An MBA helps shape a successful plastic surgery practice for Ben H. Lee, MD, MBA
Going back to school to earn an advanced degree in business helped make Ben H. Lee, MD, MBA, a good businessman—and, interestingly enough, an even better plastic surgeon.
“In one of my first lectures in medical school, I was made aware of the fact that the average life expectancy in the United States rose dramatically after the industrial revolution because of improving economic conditions, not because of anything doctors did. I realized that I could have a broader impact on society as a businessperson-physician. I decided at that time that an MBA would be the most practical avenue for me,” says Lee in explaining why he did it.
Lee, who practices in Englewood, Colo, obtained his business education from the University of Colorado soon after completing his plastic surgery residency. An important lesson he learned at business school was that change is to be expected because change is constantly occurring—in the market as a whole, within individual organizations, and among the people who make up both.
Says Lee, “They teach you that if you don’t change in response to change, your business dies.”
Cognizant of that simple formulation, Lee structured his practice to be organizationally nimble. For example, much of the day-to-day decision-making originates in the trenches rather than from on high.
“My employees have the authority to do whatever needs to be done around here,” he says. “They’re empowered to address problems on their own, and they do so with the confidence that I’ll back them up and support their decisions. But this isn’t a situation where everyone is off doing their own thing. Built into the culture of this practice is the concept of teamwork. They achieve that by regularly meeting as a group, informing each other about needs and issues that have to be looked at. As an illustration, we’re experiencing tremendous practice growth, and it’s been hard to keep up with the workload, so I was considering hiring an additional employee. However, without me directing them to do so, my staff decided to meet and explore possible solutions that would bring about increased productivity and avoid having to hire anyone extra. I wasn’t even aware that they’d taken that initiative until they told me about it afterward.”
So dedicated are Lee’s empowered employees that, at the close of many a day, he finds himself practically pleading with them to quit working and go home.
Clearly, obtaining that MBA was a good move for Lee. Among other things, he learned how to find ways to eliminate time-eating and effort-wasting activities from his practice. Consider as just one example what he’s accomplished with TRAM flap breast reconstruction cases. Instead of the 4, 5, or 6 hours it typically takes to complete these, Lee is in and out of the operating room after 21¼2 hours. And with the time savings resulting from this surgical efficiency, Lee can accommodate a much heftier caseload.
“This month alone, I’ve got bookings for 50 major cases,” says Lee, a solo practitioner supported by a staff of a mere three employees.
The efficiencies that permit so lean a practice to handle so much work came about after Lee analyzed his own workflow during surgery and uncovered opportunities to refine various processes.
“My starting point was the charting of all the junctures where delays in surgery were apt to occur,” he says. “I identified the factors—including people—responsible for causing or contributing to those delays. From there, I redesigned my workflow to allow me to be more productive.”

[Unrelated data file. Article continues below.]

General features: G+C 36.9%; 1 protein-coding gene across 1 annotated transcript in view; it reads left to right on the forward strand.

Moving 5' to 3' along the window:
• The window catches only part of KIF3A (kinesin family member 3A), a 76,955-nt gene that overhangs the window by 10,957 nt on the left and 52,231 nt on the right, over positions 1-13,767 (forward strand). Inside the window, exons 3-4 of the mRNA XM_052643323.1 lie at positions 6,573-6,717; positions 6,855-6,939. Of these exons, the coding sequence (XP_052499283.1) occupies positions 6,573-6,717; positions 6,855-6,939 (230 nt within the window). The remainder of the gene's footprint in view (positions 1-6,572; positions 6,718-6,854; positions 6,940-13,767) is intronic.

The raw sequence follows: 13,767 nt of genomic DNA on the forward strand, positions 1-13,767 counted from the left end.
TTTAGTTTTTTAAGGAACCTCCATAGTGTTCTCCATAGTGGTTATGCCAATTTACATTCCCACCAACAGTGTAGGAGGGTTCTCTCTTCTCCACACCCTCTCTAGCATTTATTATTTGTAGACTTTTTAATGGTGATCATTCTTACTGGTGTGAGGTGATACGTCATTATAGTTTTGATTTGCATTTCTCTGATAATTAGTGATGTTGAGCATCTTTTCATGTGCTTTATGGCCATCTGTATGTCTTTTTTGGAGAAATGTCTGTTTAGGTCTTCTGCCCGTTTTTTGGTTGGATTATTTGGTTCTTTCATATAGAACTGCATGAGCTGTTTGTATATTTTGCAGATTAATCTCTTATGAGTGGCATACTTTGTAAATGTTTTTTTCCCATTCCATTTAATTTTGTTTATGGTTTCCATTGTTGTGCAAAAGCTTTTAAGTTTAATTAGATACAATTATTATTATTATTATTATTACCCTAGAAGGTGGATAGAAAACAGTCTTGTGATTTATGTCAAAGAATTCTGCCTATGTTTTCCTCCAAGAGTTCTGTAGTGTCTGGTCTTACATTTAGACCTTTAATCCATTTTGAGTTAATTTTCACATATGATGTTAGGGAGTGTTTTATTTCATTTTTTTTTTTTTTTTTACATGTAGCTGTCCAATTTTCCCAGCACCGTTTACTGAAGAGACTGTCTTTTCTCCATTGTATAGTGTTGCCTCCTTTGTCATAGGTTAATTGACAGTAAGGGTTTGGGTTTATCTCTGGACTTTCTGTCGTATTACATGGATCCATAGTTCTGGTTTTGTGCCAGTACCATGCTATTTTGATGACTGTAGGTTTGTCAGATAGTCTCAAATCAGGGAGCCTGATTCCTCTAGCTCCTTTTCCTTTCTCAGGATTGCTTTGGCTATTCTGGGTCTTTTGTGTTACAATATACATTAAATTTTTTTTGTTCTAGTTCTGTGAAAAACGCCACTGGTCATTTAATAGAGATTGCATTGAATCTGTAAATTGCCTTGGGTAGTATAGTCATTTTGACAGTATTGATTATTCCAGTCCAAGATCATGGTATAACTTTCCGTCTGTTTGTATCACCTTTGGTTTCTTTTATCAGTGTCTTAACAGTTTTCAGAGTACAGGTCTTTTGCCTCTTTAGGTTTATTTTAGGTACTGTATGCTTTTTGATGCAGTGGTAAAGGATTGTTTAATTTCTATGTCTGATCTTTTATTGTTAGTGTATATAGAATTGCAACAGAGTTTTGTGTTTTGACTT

Over time, Lee has learned that achieving efficiency requires taking actions that might at first blush appear counterproductive. For example, if the personnel whose job it is to prepare the operating room between surgeries aren’t able to immediately perform their cleanup chores, Lee never hesitates to grab a mop and get the room turned around himself.
“I don’t look at that kind of thing as beneath me,” he says. “I have a vested interest in moving my cases forward, so I’ll do whatever’s necessary to ensure that they can.” For Lee, efficiency of surgery doesn’t mean galloping through a procedure.
“It means only that I’m not wasting time and effort, not that I’m performing the surgery itself at a faster pace,” he clarifies. “That’s an important distinction, because a goal of mine in breast reconstruction is to have the one side look exactly like the other—and that demands moving at a careful pace, no rushing." Patients, of course, benefit from Lee’s surgical efficiencies by having their time under anesthesia appreciably shortened.
Although Lee is in practice by himself, he nevertheless shares a luxurious 4,000-sq-ft office (featuring fully equipped aesthetic skin-care facilities, state-of-the-art exam rooms, and a certified on-site operating room) with renowned plastic surgeon David Knize, MD. “It’s a genuine honor for me to be in the same offices with Dr Knize,” says Lee.
Lee provides services across a sizable swath of geography in and around the Mile High City, thanks to having privileges at several hospitals (Rose-Health One and Porter Adventist in Denver; Aurora South Hospital in Aurora, Colo; Skyridge Hospital in Lone Tree, Colo; and Littleton Adventist in Littleton, Colo). His closest hospital is Swedish-Health One in Englewood. Services include facelifts, brow lifts, blepharoplasty, rhinoplasty, mentoplasty, otoplasty, Botulinum Toxin Type A, breast lift, breast augmentation, breast reduction, breast reconstruction, abdominoplasty, liposuction, arm lift, buttock implants, body lift, laser surgery, and medical skin care.
His practice is dominated by cosmetic cases, the reverse of the situation just 1 year ago when reconstructive work was his mainstay. Despite the turn his practice has taken, Lee is one of the area’s few plastic surgeons who are still accepting Medicare and Medicaid patients.
“My business model has been and remains the open-door policy—take all comers. That’s how you build volume,” he says.
To be precise, the business model Lee uses is patterned after that of high-flying Southwest Airlines. One of the distinctive elements of the Southwest Airlines model is its requirement of putting employees first, ahead even of customers.
“Southwest Airlines understands that if you hire the right people, train them well, and treat them well, they’ll turn around and treat the customers well,” Lee explains.
This model stands in stark contrast to the much-better-known and widely lauded approach taken by the Nordstrom department store chain, he adds.